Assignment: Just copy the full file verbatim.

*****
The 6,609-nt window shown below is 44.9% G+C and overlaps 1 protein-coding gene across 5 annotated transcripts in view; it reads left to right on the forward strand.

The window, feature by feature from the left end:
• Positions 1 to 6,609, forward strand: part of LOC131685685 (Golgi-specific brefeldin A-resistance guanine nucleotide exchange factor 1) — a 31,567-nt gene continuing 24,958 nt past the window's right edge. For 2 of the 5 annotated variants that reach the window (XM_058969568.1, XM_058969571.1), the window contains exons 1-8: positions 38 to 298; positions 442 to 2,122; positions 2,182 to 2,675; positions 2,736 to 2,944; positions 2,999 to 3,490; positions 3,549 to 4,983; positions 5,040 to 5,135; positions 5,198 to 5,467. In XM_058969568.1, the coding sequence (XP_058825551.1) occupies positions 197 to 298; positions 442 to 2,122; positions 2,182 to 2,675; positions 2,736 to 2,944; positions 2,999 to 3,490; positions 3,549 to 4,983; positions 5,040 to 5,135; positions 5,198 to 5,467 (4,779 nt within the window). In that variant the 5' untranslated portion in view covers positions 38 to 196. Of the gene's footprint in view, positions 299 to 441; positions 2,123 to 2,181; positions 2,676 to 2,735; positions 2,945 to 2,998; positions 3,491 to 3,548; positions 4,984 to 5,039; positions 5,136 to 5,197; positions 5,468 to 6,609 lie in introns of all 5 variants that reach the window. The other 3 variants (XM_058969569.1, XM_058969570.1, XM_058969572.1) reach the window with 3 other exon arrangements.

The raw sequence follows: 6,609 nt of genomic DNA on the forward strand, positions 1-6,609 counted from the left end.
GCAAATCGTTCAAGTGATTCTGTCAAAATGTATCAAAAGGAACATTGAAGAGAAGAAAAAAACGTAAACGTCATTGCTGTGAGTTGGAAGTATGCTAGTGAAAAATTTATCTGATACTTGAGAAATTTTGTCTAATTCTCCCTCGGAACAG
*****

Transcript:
The 6,609-nt window shown below is 44.9% G+C and overlaps 1 protein-coding gene across 5 annotated transcripts in view; it reads left to right on the forward strand.

The window, feature by feature from the left end:
• Positions 1 to 6,609, forward strand: part of LOC131685685 (Golgi-specific brefeldin A-resistance guanine nucleotide exchange factor 1) — a 31,567-nt gene continuing 24,958 nt past the window's right edge. For 2 of the 5 annotated variants that reach the window (XM_058969568.1, XM_058969571.1), the window contains exons 1-8: positions 38 to 298; positions 442 to 2,122; positions 2,182 to 2,675; positions 2,736 to 2,944; positions 2,999 to 3,490; positions 3,549 to 4,983; positions 5,040 to 5,135; positions 5,198 to 5,467. In XM_058969568.1, the coding sequence (XP_058825551.1) occupies positions 197 to 298; positions 442 to 2,122; positions 2,182 to 2,675; positions 2,736 to 2,944; positions 2,999 to 3,490; positions 3,549 to 4,983; positions 5,040 to 5,135; positions 5,198 to 5,467 (4,779 nt within the window). In that variant the 5' untranslated portion in view covers positions 38 to 196. Of the gene's footprint in view, positions 299 to 441; positions 2,123 to 2,181; positions 2,676 to 2,735; positions 2,945 to 2,998; positions 3,491 to 3,548; positions 4,984 to 5,039; positions 5,136 to 5,197; positions 5,468 to 6,609 lie in introns of all 5 variants that reach the window. The other 3 variants (XM_058969569.1, XM_058969570.1, XM_058969572.1) reach the window with 3 other exon arrangements.

The raw sequence follows: 6,609 nt of genomic DNA on the forward strand, positions 1-6,609 counted from the left end.
GCAAATCGTTCAAGTGATTCTGTCAAAATGTATCAAAAGGAACATTGAAGAGAAGAAAAAAACGTAAACGTCATTGCTGTGAGTTGGAAGTATGCTAGTGAAAAATTTATCTGATACTTGAGAAATTTTGTCTAATTCTCCCTCGGAACAG